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Please find, on this page, the core areas of Literacy which are covered each week in P3. Each section below will contain an activity to be completed weekly. The activities can either be accessed here or will be found in booklets which have been sent home.  


These resources follow the schemes of work covered in P3. If you wish to extend your child's learning please do so based on the content covered on this site. 


You will find support materials to guide your instruction in the Helpful Resources section of the P3 site. 


Many Thanks, 

S. Black and L. Neill 

Daily Grammar

Daily Grammar Booklets are a helpful resource to revise and refresh grammar skills.

Children should complete 1 column per day (Monday - Thursday) in their Daily Grammar Booklet.


This week:

G1 – oi/oy

G2 – bl/cl 

G3 - words ending in it


*See Spelling Guidance Sheet for more information* 


Monday – Discuss sound and highlight representations. Say the words out loud as you go


Tuesday – Choose 6 spelling words and write them in bubble writing, for reinforcement 


Wednesday – Choose 6 different spelling words and write them in pyramid form, for reinforcement 


Thursday – Choose 6 of the words that you have found tricky from this week’s spellings and write them in rainbow colours, for reinforcement 


Friday – Test spelling words for this booklet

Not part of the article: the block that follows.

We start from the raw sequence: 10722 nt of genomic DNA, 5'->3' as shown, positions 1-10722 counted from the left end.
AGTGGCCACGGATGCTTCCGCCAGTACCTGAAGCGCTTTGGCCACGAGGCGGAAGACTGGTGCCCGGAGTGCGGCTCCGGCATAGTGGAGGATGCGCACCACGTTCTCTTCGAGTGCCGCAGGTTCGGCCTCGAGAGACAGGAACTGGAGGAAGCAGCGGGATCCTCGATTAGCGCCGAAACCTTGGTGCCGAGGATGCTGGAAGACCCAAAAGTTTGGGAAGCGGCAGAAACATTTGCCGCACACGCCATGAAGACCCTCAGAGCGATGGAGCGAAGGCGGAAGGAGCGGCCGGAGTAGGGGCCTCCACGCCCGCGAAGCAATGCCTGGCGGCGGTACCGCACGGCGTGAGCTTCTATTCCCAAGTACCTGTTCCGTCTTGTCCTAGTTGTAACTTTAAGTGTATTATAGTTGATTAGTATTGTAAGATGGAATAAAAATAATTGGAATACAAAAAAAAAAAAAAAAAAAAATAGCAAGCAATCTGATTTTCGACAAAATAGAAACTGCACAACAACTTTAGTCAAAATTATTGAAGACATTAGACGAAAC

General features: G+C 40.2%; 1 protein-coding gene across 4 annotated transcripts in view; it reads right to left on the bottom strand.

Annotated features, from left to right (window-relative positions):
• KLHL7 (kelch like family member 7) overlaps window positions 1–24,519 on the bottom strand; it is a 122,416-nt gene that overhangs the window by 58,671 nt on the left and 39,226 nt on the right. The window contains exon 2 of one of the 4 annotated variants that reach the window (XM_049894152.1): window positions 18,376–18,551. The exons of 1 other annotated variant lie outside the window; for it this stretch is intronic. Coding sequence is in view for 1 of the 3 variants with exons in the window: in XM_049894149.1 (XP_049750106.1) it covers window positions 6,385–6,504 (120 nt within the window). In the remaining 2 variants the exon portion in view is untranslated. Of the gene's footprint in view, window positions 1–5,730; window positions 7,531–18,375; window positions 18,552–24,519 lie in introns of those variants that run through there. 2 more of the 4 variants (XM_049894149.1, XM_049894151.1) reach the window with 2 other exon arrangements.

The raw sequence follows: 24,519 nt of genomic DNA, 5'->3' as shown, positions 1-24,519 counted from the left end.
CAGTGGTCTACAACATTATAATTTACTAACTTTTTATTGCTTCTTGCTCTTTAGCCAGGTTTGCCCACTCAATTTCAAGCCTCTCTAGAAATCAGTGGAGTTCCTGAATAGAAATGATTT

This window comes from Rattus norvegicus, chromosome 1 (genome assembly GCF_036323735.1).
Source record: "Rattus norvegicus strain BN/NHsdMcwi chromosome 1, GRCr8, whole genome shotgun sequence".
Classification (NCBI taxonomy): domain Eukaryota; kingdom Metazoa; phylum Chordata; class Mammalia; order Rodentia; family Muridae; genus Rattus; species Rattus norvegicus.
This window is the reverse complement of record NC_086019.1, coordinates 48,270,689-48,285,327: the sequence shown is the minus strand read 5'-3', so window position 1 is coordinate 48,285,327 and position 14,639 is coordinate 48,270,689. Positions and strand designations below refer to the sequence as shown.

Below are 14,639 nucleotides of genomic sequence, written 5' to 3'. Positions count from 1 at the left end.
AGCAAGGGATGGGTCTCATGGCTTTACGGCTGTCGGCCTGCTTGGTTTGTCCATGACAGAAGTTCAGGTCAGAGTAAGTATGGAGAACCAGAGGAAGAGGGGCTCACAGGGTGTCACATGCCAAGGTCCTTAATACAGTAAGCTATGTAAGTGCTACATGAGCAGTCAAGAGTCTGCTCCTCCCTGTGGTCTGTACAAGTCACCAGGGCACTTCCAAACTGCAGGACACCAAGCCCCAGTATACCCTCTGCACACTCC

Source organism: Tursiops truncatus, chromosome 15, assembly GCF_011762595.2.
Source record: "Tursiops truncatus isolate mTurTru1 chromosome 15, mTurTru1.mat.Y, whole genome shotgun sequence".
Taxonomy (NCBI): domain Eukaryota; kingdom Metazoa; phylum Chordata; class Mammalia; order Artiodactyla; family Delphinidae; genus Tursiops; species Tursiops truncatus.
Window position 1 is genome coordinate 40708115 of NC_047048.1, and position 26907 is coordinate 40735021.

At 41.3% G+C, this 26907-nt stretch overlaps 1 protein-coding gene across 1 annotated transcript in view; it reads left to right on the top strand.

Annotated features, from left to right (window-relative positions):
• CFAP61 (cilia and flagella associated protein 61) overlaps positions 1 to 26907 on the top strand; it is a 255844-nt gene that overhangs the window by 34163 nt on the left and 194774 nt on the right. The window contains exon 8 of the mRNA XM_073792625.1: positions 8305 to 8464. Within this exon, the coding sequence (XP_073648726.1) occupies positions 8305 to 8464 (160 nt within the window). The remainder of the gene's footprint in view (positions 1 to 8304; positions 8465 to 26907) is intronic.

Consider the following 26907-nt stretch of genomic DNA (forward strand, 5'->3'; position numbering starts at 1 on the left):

High Frequency Words

G1 - These booklets cover subject words; colours, numbers, days of the week and months of the year. 

Children should complete 1 page per day (Mon - Thurs) in HFW Booklets.


G2 and G3 – This booklet covers commonly used high frequency words.

Children should complete the 3 related pages over the course of the week. 


This week you should cover:

Group 1:




Look, say, cover, write check 


Group 2 and 3:

Session 4

(they, you, going, yes, all, she, day, about, after,)   


This Week: 

Complete page 18 – Tall Letters 1 (l t b h k f d ) 


Ensure writing is neat and on the line. 

Does your handwriting look the same as the example?

Try your best!  


Handwriting Tips:

1. Use a sharp pencil 

2. Practise letter formation with your 'Magic Finger' before you form your letters on paper 

3. Trace over the letter or word before you try your own formation 

4. Take your time and be as neat as possible 


This Week: 

Our homes